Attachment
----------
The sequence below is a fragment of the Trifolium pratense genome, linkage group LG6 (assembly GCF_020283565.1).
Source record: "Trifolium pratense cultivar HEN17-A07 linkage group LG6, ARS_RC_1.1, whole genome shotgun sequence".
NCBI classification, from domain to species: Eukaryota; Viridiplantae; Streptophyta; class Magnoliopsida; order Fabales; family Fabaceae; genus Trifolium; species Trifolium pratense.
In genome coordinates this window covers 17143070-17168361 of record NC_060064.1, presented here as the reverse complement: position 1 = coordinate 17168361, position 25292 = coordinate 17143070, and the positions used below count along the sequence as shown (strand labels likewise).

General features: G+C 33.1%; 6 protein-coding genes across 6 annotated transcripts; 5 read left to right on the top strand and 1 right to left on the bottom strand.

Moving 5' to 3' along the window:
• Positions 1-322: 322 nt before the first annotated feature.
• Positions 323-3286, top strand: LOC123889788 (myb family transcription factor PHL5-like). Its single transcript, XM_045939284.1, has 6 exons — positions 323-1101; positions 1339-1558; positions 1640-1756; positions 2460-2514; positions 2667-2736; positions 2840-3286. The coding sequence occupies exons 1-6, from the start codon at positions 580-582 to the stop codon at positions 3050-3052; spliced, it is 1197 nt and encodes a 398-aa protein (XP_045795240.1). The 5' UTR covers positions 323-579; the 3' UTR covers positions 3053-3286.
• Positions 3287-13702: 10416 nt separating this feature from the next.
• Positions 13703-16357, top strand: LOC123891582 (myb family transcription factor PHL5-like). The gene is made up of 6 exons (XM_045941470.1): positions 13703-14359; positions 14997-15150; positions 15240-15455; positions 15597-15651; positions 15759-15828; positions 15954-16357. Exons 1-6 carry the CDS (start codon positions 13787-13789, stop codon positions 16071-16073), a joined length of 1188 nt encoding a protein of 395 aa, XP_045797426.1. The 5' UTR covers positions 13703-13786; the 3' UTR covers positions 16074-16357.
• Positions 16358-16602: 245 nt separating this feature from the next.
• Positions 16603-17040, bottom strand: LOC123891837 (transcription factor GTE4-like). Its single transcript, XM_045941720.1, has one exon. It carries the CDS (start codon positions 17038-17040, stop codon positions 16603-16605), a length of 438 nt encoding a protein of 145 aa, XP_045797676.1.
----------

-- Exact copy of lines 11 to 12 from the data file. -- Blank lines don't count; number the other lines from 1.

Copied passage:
• Positions 16358-16602: 245 nt separating this feature from the next.
• Positions 16603-17040, bottom strand: LOC123891837 (transcription factor GTE4-like). Its single transcript, XM_045941720.1, has one exon. It carries the CDS (start codon positions 17038-17040, stop codon positions 16603-16605), a length of 438 nt encoding a protein of 145 aa, XP_045797676.1.